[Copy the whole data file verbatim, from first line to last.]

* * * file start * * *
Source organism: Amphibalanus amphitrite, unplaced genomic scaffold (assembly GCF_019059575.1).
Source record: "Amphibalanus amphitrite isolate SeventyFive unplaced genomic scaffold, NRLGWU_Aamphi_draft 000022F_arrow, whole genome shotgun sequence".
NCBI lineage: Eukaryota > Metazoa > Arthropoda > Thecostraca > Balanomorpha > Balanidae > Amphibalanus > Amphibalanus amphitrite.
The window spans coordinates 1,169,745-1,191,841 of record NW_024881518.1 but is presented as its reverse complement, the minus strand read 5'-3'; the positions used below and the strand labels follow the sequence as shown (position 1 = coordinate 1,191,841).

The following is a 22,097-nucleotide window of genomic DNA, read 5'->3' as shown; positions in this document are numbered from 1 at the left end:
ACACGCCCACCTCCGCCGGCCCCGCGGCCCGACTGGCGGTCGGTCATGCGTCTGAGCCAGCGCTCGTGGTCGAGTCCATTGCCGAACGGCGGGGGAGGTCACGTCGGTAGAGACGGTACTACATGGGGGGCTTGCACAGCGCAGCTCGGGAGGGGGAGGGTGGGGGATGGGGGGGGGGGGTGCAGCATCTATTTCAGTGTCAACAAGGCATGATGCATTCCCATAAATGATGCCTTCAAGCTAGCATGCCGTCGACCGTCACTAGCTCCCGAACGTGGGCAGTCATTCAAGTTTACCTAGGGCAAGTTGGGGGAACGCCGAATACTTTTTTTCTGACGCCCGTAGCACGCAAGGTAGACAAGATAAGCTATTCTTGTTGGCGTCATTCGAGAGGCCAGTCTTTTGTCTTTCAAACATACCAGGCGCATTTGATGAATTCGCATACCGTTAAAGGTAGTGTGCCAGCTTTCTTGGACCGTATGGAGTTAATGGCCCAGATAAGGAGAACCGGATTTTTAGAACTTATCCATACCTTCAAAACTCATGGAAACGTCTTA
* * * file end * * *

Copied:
Source organism: Amphibalanus amphitrite, unplaced genomic scaffold (assembly GCF_019059575.1).
Source record: "Amphibalanus amphitrite isolate SeventyFive unplaced genomic scaffold, NRLGWU_Aamphi_draft 000022F_arrow, whole genome shotgun sequence".
NCBI lineage: Eukaryota > Metazoa > Arthropoda > Thecostraca > Balanomorpha > Balanidae > Amphibalanus > Amphibalanus amphitrite.
The window spans coordinates 1,169,745-1,191,841 of record NW_024881518.1 but is presented as its reverse complement, the minus strand read 5'-3'; the positions used below and the strand labels follow the sequence as shown (position 1 = coordinate 1,191,841).

The following is a 22,097-nucleotide window of genomic DNA, read 5'->3' as shown; positions in this document are numbered from 1 at the left end:
ACACGCCCACCTCCGCCGGCCCCGCGGCCCGACTGGCGGTCGGTCATGCGTCTGAGCCAGCGCTCGTGGTCGAGTCCATTGCCGAACGGCGGGGGAGGTCACGTCGGTAGAGACGGTACTACATGGGGGGCTTGCACAGCGCAGCTCGGGAGGGGGAGGGTGGGGGATGGGGGGGGGGGGTGCAGCATCTATTTCAGTGTCAACAAGGCATGATGCATTCCCATAAATGATGCCTTCAAGCTAGCATGCCGTCGACCGTCACTAGCTCCCGAACGTGGGCAGTCATTCAAGTTTACCTAGGGCAAGTTGGGGGAACGCCGAATACTTTTTTTCTGACGCCCGTAGCACGCAAGGTAGACAAGATAAGCTATTCTTGTTGGCGTCATTCGAGAGGCCAGTCTTTTGTCTTTCAAACATACCAGGCGCATTTGATGAATTCGCATACCGTTAAAGGTAGTGTGCCAGCTTTCTTGGACCGTATGGAGTTAATGGCCCAGATAAGGAGAACCGGATTTTTAGAACTTATCCATACCTTCAAAACTCATGGAAACGTCTTA